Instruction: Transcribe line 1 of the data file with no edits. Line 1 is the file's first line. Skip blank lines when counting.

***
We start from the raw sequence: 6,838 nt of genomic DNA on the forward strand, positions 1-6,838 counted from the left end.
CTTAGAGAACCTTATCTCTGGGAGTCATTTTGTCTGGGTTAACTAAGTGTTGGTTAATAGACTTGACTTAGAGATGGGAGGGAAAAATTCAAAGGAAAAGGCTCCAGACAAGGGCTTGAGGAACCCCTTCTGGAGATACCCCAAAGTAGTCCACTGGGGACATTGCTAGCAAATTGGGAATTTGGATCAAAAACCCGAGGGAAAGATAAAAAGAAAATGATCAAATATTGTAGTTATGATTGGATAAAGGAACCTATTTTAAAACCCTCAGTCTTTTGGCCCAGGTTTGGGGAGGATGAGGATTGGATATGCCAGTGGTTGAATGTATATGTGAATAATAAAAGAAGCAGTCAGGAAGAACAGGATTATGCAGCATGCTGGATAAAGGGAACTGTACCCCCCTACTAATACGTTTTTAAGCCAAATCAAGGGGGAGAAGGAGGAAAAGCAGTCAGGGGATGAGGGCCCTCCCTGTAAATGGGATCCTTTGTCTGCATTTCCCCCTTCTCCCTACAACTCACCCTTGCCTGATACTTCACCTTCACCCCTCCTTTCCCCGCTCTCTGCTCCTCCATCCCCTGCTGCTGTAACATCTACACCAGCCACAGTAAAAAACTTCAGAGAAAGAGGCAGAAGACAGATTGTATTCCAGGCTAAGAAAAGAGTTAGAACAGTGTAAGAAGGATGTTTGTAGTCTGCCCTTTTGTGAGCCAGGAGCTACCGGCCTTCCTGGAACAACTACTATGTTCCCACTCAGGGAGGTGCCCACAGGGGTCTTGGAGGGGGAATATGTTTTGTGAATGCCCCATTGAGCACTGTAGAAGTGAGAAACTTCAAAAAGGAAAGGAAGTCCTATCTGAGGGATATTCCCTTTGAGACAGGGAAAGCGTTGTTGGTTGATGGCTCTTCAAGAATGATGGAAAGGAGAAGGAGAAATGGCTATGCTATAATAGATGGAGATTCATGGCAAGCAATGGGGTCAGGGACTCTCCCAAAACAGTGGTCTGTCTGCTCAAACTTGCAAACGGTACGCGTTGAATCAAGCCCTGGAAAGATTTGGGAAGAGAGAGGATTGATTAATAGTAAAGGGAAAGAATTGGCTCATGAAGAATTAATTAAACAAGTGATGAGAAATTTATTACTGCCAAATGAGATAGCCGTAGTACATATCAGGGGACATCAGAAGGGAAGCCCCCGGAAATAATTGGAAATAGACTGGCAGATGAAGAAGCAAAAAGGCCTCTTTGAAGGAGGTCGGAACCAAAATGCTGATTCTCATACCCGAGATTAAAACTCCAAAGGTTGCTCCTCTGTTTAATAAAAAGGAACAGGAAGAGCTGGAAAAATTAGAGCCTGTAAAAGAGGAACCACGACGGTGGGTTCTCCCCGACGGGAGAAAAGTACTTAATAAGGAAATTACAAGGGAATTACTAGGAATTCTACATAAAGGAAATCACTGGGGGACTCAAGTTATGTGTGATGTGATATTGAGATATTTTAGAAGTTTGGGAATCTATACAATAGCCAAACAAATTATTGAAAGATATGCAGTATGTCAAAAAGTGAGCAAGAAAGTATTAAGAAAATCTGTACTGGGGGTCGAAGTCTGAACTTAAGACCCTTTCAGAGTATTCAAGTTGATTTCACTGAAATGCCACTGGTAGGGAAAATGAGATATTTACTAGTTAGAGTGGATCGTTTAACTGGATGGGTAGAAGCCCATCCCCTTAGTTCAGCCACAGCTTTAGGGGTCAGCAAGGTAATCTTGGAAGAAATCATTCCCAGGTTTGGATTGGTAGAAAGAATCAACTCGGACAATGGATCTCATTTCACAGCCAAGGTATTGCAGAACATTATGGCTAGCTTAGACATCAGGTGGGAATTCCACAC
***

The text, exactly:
We start from the raw sequence: 6,838 nt of genomic DNA on the forward strand, positions 1-6,838 counted from the left end.